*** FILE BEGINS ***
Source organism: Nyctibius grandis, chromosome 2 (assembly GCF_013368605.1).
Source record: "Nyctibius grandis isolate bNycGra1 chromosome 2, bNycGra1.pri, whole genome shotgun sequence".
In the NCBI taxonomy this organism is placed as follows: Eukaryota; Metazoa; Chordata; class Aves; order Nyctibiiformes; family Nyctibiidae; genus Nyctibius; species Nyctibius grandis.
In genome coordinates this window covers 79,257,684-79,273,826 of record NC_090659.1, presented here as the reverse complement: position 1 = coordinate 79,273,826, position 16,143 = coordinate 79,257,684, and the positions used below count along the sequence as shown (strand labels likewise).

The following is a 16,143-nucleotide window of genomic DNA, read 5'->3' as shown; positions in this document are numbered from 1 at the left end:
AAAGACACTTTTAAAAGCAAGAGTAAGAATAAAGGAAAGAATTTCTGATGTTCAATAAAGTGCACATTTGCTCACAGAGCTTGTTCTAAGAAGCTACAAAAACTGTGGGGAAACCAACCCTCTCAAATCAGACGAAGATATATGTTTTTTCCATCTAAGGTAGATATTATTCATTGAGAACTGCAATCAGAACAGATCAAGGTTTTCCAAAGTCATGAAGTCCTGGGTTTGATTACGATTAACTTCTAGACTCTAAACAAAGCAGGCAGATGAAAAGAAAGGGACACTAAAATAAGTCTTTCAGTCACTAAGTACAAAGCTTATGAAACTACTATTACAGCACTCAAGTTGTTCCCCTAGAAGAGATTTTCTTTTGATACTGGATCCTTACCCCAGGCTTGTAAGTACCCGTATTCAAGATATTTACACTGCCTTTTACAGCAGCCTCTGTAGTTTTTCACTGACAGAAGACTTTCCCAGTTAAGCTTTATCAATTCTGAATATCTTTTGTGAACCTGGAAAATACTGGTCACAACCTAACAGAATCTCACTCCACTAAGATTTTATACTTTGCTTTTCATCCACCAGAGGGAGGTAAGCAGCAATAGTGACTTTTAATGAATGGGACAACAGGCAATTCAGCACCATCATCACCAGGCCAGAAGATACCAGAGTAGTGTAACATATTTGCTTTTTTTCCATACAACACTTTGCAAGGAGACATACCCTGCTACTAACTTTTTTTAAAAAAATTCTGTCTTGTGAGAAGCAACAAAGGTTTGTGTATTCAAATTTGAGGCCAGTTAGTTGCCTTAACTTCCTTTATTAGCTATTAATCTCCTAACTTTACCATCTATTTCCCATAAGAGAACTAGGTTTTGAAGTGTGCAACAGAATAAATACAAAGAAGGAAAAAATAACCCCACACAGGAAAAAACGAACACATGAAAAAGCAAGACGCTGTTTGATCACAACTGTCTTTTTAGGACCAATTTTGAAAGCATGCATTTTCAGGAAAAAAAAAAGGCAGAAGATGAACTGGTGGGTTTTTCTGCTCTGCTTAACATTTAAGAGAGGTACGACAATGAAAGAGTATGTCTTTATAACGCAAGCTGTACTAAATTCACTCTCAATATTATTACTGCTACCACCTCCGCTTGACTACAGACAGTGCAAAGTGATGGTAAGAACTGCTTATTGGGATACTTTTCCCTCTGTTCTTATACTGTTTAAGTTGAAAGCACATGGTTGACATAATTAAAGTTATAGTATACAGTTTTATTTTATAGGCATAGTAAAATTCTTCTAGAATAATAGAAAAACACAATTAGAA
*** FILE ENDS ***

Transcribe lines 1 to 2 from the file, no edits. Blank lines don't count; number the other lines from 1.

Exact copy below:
Source organism: Nyctibius grandis, chromosome 2 (assembly GCF_013368605.1).
Source record: "Nyctibius grandis isolate bNycGra1 chromosome 2, bNycGra1.pri, whole genome shotgun sequence".